January Book Group

A Review of The Silence of the Girls by Pat Barker

Book cover of The Silence of the Girls by Pat Barker
The Silence of the Girls by Pat Barker

Great Achilles. Brilliant Achilles, shining Achilles … how the epithets pile up. We never called him any of those things; we called him ‘the butcher’.

Last month’s Book Group choice was The Silence of the Girls by Pat Barker, a re-telling of Homer’s Iliad. Having only a scant knowledge of Homer, Ancient Greece and Greek mythology, I was grateful for the potted version of the story cited in the front matter and quoted from The Human Stain by Philip Roth. Achilles and Agamemnon are at loggerheads: ‘It’s as basic as a barroom brawl. They are quarrelling over a woman. A girl, really. A girl stolen from her father. A girl abducted in a war.’ Briseis is that girl and in The Silence of the Girls, Barker gives her a voice.

The story opens with a Greek invasion. Women and girls have been incarcerated for their own protection. Briseis describes the heat and fetid atmosphere of the rooms, her own attempts to help the other women, and then she describes what she sees from the roof of the citadel as the invasion unfolds.

I saw the flash of the upraised spear, I saw my brother lying on the ground wriggling like a stuck pig. And at that moment Achilles, as if he had all the time in the world, turned his head and glanced up at the tower […] Then, with a kind of fastidious precision – I wish I could forget it, but I can’t – he put his foot on my brother’s neck and pulled the spear out. Blood spurted from the wound, my brother struggled for a full minute to go on breathing, and then lay still.

After such a dramatic opening, I anticipated being drawn into the story, but although the writing is engaging and often vivid, I found it difficult to connect with Briseis. For me, her voice was too restrained. For example, when Achilles cannot be comforted after the death of his best friend, Patroclus, she considers her position in a cool, measured way:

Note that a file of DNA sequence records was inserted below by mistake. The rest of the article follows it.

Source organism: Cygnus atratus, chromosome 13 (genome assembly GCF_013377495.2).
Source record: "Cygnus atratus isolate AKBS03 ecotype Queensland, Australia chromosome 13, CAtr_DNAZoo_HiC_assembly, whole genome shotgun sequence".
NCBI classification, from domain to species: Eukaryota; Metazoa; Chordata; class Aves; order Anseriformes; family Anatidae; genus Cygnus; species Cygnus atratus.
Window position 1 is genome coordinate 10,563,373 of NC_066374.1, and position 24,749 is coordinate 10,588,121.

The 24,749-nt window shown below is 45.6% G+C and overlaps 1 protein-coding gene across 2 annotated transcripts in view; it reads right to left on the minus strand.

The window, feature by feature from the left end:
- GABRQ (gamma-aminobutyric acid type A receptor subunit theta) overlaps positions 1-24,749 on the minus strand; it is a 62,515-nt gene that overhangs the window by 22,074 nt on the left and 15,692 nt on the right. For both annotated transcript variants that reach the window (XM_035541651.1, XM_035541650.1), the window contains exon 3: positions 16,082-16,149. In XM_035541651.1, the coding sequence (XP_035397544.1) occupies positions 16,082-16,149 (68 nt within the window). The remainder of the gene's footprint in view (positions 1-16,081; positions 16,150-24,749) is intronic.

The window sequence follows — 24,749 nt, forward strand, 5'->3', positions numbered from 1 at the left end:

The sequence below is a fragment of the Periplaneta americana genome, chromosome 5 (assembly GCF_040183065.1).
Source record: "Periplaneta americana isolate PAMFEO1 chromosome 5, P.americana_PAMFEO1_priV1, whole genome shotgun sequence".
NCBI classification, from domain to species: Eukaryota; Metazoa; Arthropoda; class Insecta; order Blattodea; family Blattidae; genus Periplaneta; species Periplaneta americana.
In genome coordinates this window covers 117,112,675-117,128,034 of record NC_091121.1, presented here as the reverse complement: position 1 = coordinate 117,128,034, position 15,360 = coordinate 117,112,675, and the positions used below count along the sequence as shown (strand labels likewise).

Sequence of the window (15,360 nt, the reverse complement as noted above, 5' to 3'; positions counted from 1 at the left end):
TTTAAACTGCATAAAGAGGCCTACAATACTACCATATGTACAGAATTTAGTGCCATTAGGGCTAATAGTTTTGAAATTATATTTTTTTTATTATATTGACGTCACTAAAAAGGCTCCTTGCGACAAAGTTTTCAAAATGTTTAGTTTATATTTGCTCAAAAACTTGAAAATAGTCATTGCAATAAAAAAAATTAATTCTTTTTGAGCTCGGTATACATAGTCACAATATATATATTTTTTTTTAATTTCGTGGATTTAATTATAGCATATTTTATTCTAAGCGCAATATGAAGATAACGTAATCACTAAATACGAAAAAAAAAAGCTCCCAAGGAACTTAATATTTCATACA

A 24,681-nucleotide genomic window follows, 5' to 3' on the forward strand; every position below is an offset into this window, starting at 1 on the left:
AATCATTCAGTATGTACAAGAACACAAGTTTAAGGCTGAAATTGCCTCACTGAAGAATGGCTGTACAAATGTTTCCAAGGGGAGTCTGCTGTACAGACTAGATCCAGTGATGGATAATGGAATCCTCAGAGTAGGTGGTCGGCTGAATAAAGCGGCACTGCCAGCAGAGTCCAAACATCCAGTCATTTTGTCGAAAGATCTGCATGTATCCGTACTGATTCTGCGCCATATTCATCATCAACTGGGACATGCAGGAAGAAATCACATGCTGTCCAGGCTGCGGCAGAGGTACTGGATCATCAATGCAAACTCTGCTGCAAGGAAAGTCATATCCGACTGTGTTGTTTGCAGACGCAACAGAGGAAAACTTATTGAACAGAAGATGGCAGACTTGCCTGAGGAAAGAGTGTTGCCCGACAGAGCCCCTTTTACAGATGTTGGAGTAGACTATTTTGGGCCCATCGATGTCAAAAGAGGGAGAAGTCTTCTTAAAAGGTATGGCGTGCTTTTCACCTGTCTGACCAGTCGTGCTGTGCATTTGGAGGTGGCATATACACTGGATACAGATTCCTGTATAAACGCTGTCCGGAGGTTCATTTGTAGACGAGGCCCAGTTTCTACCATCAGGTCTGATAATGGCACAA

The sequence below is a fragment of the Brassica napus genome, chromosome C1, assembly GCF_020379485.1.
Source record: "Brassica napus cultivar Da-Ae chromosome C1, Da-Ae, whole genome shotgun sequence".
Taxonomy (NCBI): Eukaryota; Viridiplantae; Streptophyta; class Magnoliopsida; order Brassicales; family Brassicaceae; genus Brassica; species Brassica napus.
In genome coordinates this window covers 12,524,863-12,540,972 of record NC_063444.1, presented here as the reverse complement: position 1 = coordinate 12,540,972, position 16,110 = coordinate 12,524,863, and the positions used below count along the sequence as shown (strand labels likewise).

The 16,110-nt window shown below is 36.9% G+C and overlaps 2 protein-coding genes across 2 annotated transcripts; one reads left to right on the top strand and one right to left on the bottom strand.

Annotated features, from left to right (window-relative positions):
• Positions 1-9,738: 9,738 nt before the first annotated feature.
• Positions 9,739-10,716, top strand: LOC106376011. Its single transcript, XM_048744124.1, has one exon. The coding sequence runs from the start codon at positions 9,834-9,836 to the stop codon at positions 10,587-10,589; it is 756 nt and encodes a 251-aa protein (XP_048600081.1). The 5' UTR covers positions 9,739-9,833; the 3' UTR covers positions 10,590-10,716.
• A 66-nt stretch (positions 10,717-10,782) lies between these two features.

Returning to the women’s huts, as early as this, would let everybody know I’d fallen from favour […] Nobody would be nasty, but everyone would take note […] I told myself it wasn’t too bad. He hadn’t hit me, hadn’t lashed out in frustration – in fact, he hadn’t done any of the things he might well have done.

Briseis cares nothing for Achilles but fears that falling from his favour will propel her into the lowest form of slavery. She frequently references the fate of female slaves but there’s a detachment about her that keeps the reader at arms’ length. The opening lines of the book suggest that Briseis is spirited and disdainful, but sadly, we don’t see those qualities in her as the story progresses.

I experienced other frustrations with this book. I struggled to picture the camp and other settings because they are never fully described. Perhaps the author assumed that her readers would know already, or maybe she was deliberately using a tight frame to underline how restricted women’s lives and viewpoints were. Certainly, Briseis knows little of what goes on in Achilles’ head. This might explain why there is an unexpected narrative switch which has Achilles taking up the story.